Japanese wood

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Forum topic by MrRon posted 07-17-2019 05:06 PM 449 views 0 times favorited 9 replies Add to Favorites Watch
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5620 posts in 3691 days

07-17-2019 05:06 PM

After watching various Japanese videos showing their skills in making tight fitting joints and general carpentry, I conclude that their skill is due to the wood they use. I have seen a planning competition where they can remove a plane shaving that you can see through. Noting that, I don’t think the same can be done using the woods we normally use. The Japanese hold wood in reverence; as a living thing that needs to be treated with respect. They use mostly very basic tools, not the fancy tools we westerners use. Most of the wood I see in those videos appear to be a very fine grain with almost no knots. Even in house construction, the wood used looks very high quality. I wonder what is the name of their wood used and if it is available here. In house construction, wood is exposed, not covered by paneling, as is the case here. I have been to Japan many times and always look at their wood workmanship. I visited a place that sells wood and saw planks of wood just leaning up against a wall; hardly would I call it a lumber yard. In a U.S. lumber yard, wood planks stored in that fashion would all be bowed with a few twists and cups thrown in.

P.S. The closest wood that exhibits the working qualities of Japanese wood that I see is bass wood. It works well, but is not strong enough for construction use.

9 replies so far

View MPython's profile


151 posts in 260 days

#1 posted 07-18-2019 01:04 PM

Cedar and Cypress are the two predominant woods used in Japan for construction and some furniture. Both are conifers and are relatively soft. Some species of both produce very straight grained lumber. During WWII the Japanese decimated their natural forests for war construction. Today cutting of old growth Cedar and Cypress is closely regulated by the government and examples of these woods, if available at all, are very expensive. Commercially grown plantation trees have become the norm, but the quality of the farm-grown trees doesn’t match the old growth timber. Some hardwoods (broad leaf woods like Oak, Elm and Ash) are also used in Japan. Here are two articles you might find interesting:

View shipwright's profile


8336 posts in 3245 days

#2 posted 07-18-2019 02:36 PM

Yellow cedar, my favourite boat building wood, has been extensively exported to Japan from the Pacific NW for years as a substitute for Japanese Hinoki cypress. It is not actually a cedar but is also a cypress and very closely related to Hinoki. It is a common wood in coastal B.C., Wa., and Ak., with the best quality found at higher altitudes.

-- Paul M ..............the early bird may get the worm but it’s the second mouse that gets the cheese!

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1302 posts in 353 days

#3 posted 07-18-2019 02:56 PM

A lot of generalizations in the OP. A SHARP plane of any type will take off thousandth of an inch shavings of various woods. And not all Japanese woodworkers use basic tools. Take for example Ishatani woodworking, he uses a combo of high ened machines and hand tools to make amazing furniture of various woods like Oak , etc. Maybe you just haven’t seen a lot of stuff that exists.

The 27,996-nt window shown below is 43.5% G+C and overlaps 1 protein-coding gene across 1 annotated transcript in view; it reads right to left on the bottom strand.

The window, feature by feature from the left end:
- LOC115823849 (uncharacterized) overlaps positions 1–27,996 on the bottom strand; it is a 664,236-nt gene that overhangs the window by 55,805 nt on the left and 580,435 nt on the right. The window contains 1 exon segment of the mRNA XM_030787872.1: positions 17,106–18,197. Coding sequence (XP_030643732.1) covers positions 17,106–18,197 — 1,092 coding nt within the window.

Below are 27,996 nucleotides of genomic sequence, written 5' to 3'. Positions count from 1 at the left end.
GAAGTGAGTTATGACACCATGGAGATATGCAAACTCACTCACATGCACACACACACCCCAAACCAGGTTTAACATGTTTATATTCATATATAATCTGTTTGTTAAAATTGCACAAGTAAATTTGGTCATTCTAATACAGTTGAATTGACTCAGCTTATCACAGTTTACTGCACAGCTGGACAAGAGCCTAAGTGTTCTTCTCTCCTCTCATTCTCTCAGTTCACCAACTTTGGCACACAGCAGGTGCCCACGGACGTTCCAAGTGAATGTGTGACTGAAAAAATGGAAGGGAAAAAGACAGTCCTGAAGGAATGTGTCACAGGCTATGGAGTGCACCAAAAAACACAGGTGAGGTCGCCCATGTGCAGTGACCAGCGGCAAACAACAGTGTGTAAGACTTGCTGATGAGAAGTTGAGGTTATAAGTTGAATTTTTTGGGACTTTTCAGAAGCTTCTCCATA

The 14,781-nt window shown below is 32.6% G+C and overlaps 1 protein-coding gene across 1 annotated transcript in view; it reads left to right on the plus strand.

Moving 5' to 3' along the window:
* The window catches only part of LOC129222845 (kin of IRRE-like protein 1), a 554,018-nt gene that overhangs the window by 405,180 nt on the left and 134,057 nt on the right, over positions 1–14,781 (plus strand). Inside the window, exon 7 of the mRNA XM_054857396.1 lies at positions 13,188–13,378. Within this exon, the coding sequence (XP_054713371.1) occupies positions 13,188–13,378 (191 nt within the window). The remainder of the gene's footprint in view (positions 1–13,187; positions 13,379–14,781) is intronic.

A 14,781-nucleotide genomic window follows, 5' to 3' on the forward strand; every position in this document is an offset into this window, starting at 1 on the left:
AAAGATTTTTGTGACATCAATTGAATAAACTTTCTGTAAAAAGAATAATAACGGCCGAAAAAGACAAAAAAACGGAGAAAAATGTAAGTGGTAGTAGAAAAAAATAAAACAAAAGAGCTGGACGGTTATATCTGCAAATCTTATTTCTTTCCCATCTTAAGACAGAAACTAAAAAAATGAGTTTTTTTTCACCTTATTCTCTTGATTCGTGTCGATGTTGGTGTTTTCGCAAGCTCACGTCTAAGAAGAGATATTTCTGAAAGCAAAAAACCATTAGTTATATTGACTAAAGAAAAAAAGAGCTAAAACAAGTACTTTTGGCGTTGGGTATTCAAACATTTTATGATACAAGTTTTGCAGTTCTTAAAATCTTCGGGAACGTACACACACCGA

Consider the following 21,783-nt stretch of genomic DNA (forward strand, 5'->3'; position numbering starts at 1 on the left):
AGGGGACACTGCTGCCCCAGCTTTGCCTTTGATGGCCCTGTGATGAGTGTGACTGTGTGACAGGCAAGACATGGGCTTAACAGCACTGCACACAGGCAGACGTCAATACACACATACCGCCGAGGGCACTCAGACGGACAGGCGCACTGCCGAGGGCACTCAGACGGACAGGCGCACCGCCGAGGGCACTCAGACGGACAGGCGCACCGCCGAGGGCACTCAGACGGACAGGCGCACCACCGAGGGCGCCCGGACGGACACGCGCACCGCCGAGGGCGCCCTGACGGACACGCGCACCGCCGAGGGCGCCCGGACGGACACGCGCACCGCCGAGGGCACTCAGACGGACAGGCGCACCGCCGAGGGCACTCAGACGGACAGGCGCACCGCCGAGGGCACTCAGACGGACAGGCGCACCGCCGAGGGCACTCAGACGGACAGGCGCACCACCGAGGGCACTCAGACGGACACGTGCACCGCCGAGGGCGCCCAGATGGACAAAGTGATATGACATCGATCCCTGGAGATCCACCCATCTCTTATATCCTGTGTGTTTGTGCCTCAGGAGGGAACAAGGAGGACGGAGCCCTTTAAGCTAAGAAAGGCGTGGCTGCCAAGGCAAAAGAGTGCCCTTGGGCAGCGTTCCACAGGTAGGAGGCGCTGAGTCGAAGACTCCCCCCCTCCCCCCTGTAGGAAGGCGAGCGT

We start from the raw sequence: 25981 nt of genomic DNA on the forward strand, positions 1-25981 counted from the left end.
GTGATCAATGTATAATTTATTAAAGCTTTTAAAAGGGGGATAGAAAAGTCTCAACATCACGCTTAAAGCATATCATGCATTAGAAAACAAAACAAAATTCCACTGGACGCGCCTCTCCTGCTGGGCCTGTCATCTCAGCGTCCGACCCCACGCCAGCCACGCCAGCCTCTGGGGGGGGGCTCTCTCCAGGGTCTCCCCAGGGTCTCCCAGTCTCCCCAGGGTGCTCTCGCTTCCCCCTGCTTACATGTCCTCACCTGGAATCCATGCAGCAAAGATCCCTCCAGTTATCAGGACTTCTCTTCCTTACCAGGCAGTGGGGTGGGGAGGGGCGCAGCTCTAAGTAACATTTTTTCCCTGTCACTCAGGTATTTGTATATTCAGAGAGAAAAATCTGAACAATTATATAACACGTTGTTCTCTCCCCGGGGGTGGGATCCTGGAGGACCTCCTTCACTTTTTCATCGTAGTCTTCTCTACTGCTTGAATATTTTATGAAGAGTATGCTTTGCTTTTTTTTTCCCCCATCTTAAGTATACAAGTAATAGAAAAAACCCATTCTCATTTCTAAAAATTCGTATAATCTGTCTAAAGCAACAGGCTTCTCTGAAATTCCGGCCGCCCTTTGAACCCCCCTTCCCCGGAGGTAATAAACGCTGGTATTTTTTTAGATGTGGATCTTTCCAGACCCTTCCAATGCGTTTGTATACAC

View MrRon's profile (online now)


5620 posts in 3691 days

#4 posted 07-18-2019 09:02 PM

Thanks for the info. I know they make furniture using modern machinery, but I was only interested in true craftsmanship.

View TravisH's profile


678 posts in 2382 days

#5 posted 07-19-2019 02:46 AM

Paulowina (Kiri in Japan) has been used for a very long time for construction of furniture, boxes, and musical instruments.

I have used it in the past when making fishing lures.

View Snipes's profile


412 posts in 2692 days

#6 posted 07-19-2019 02:58 AM

Oh yes, the true Craftsman… Not them dam posers.

-- if it is to be it is up to me

View pottz's profile


5749 posts in 1432 days

#7 posted 07-19-2019 02:02 PM

Oh yes, the true Craftsman… Not them dam posers.

- Snipes

i feel so cheap and dirty…......(head hung in disgrace)

-- sawdust the bigger the pile the bigger my smile-larry,so cal.

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3353 posts in 1021 days

#8 posted 07-19-2019 02:13 PM

The bigger wood mill, close to me is Frank Miller on the Ohio Indiana border at Union City. They produce the most quarter sawn White oak in the world. Probably 80% of it is then shipped directly to Japan. Millions of bd/ft since I have been going over there. I’m told they are also very fond of Walnut, and Cherry, and receive massive amounts of it from production mills in Ia, and Pa respectively. I think they are using the same wood as everyone else. As said, extremely sharp, well tuned tools are what you are seeing. In the hands of some well taught, very talented users.

-- Think safe, be safe

View diverlloyd's profile


3557 posts in 2305 days

#9 posted 07-19-2019 04:07 PM

Ron try watching japanology it’s on YouTube. One episode is on wood and how it’s grown to be straight and almost knot free. Almost all of the episodes are worth watching and very interesting.

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